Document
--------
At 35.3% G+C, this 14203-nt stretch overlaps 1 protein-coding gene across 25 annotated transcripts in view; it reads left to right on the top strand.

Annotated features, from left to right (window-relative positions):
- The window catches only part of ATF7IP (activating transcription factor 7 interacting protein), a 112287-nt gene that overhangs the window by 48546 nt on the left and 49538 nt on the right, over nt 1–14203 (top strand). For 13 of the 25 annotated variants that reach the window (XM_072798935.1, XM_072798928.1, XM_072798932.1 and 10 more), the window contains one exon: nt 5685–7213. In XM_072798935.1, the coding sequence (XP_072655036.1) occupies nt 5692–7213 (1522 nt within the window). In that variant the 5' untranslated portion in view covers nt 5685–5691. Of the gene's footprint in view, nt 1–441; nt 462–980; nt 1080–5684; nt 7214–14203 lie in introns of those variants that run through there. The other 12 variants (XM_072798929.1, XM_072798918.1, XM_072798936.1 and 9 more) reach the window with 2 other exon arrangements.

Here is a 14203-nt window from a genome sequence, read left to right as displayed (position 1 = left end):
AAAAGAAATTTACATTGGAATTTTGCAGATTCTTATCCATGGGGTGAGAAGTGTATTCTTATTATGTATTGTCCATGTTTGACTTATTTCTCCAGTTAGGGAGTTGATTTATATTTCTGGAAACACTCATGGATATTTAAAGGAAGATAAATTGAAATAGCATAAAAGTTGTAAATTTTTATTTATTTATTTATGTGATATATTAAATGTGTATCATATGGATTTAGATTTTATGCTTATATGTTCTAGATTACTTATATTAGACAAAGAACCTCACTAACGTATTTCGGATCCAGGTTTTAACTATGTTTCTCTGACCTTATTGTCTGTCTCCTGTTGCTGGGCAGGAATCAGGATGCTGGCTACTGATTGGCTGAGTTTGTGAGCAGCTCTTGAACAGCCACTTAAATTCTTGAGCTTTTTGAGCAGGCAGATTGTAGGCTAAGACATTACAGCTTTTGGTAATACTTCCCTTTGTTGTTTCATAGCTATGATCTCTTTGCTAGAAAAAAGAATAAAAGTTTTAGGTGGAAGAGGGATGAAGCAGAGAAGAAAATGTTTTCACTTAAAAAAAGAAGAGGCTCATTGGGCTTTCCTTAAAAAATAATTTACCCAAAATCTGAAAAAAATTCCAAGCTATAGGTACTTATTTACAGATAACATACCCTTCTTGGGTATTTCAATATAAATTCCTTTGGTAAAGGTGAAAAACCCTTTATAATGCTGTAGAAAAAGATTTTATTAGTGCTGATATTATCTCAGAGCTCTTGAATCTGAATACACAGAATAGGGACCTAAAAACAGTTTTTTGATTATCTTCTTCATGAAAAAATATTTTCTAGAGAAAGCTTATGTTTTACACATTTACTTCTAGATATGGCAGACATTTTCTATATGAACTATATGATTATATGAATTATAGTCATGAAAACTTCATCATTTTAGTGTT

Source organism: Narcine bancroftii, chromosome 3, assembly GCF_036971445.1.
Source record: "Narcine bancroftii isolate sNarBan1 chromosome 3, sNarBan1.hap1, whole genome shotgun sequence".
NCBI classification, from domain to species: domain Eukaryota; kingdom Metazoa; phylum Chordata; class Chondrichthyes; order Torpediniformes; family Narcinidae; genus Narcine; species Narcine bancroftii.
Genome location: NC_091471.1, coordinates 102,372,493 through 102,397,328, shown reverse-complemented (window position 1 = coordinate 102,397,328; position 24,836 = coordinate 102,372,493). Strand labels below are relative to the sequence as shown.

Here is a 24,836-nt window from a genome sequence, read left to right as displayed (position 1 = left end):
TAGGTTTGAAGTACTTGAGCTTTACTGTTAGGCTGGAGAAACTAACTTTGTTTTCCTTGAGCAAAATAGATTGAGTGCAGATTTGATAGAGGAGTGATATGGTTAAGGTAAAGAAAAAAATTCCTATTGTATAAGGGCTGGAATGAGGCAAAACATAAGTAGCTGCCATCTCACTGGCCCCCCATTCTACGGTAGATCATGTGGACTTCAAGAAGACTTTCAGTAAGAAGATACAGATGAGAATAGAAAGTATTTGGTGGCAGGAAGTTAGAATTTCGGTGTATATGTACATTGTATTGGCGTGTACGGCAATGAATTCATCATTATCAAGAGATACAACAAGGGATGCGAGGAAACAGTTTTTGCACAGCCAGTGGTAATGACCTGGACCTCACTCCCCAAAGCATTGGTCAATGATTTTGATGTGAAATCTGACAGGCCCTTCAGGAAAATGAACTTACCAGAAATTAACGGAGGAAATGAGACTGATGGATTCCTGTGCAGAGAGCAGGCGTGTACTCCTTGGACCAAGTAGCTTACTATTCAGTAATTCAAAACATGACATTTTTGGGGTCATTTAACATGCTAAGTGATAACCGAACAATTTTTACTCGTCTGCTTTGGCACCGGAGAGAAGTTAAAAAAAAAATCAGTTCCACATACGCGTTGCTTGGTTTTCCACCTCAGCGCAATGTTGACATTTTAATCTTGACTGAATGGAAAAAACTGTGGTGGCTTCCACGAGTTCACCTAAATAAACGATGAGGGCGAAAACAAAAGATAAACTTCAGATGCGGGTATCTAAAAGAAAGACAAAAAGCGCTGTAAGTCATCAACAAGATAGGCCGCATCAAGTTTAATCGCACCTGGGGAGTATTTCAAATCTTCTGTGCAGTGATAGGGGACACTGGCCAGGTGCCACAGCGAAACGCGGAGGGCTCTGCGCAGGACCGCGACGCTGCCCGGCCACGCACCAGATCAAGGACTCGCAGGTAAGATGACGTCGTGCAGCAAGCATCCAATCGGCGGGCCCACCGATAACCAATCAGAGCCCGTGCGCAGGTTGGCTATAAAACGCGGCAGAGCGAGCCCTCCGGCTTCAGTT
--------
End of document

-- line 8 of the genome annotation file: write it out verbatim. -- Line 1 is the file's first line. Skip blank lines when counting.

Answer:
NCBI classification, from domain to species: domain Eukaryota; kingdom Metazoa; phylum Chordata; class Chondrichthyes; order Torpediniformes; family Narcinidae; genus Narcine; species Narcine bancroftii.